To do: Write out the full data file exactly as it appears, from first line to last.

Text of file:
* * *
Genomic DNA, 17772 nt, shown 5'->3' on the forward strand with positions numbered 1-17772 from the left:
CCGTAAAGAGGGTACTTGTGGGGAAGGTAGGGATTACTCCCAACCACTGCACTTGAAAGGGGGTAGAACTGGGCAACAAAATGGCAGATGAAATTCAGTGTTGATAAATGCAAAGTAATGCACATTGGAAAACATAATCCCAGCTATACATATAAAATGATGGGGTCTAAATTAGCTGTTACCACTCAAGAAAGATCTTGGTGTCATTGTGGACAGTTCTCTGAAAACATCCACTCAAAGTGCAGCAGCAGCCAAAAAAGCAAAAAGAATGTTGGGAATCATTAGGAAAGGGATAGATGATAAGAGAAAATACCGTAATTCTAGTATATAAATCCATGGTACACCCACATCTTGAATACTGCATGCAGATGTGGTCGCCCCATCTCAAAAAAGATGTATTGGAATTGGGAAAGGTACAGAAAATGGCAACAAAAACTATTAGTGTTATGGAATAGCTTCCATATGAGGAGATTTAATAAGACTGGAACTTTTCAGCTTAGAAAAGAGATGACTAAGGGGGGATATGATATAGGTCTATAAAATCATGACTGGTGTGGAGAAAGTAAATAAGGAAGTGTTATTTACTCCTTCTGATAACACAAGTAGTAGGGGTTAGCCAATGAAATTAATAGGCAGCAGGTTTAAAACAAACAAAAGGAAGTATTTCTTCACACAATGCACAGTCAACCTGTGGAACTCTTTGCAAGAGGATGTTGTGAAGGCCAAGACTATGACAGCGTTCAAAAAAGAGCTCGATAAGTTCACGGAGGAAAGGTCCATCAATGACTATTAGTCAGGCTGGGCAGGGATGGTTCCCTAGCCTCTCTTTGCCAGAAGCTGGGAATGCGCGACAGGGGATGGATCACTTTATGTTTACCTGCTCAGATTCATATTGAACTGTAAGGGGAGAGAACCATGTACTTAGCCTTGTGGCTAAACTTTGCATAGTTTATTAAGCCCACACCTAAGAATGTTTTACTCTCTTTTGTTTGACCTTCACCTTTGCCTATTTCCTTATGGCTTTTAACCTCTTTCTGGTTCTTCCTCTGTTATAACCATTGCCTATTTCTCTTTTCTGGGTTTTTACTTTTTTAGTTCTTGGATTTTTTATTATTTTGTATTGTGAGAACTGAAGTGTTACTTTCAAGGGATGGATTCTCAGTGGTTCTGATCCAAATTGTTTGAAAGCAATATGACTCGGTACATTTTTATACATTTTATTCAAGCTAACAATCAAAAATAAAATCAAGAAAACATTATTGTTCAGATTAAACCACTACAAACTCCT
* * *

Genomic DNA, 17772 nt, shown 5'->3' on the forward strand with positions numbered 1-17772 from the left:
CCGTAAAGAGGGTACTTGTGGGGAAGGTAGGGATTACTCCCAACCACTGCACTTGAAAGGGGGTAGAACTGGGCAACAAAATGGCAGATGAAATTCAGTGTTGATAAATGCAAAGTAATGCACATTGGAAAACATAATCCCAGCTATACATATAAAATGATGGGGTCTAAATTAGCTGTTACCACTCAAGAAAGATCTTGGTGTCATTGTGGACAGTTCTCTGAAAACATCCACTCAAAGTGCAGCAGCAGCCAAAAAAGCAAAAAGAATGTTGGGAATCATTAGGAAAGGGATAGATGATAAGAGAAAATACCGTAATTCTAGTATATAAATCCATGGTACACCCACATCTTGAATACTGCATGCAGATGTGGTCGCCCCATCTCAAAAAAGATGTATTGGAATTGGGAAAGGTACAGAAAATGGCAACAAAAACTATTAGTGTTATGGAATAGCTTCCATATGAGGAGATTTAATAAGACTGGAACTTTTCAGCTTAGAAAAGAGATGACTAAGGGGGGATATGATATAGGTCTATAAAATCATGACTGGTGTGGAGAAAGTAAATAAGGAAGTGTTATTTACTCCTTCTGATAACACAAGTAGTAGGGGTTAGCCAATGAAATTAATAGGCAGCAGGTTTAAAACAAACAAAAGGAAGTATTTCTTCACACAATGCACAGTCAACCTGTGGAACTCTTTGCAAGAGGATGTTGTGAAGGCCAAGACTATGACAGCGTTCAAAAAAGAGCTCGATAAGTTCACGGAGGAAAGGTCCATCAATGACTATTAGTCAGGCTGGGCAGGGATGGTTCCCTAGCCTCTCTTTGCCAGAAGCTGGGAATGCGCGACAGGGGATGGATCACTTTATGTTTACCTGCTCAGATTCATATTGAACTGTAAGGGGAGAGAACCATGTACTTAGCCTTGTGGCTAAACTTTGCATAGTTTATTAAGCCCACACCTAAGAATGTTTTACTCTCTTTTGTTTGACCTTCACCTTTGCCTATTTCCTTATGGCTTTTAACCTCTTTCTGGTTCTTCCTCTGTTATAACCATTGCCTATTTCTCTTTTCTGGGTTTTTACTTTTTTAGTTCTTGGATTTTTTATTATTTTGTATTGTGAGAACTGAAGTGTTACTTTCAAGGGATGGATTCTCAGTGGTTCTGATCCAAATTGTTTGAAAGCAATATGACTCGGTACATTTTTATACATTTTATTCAAGCTAACAATCAAAAATAAAATCAAGAAAACATTATTGTTCAGATTAAACCACTACAAACTCCT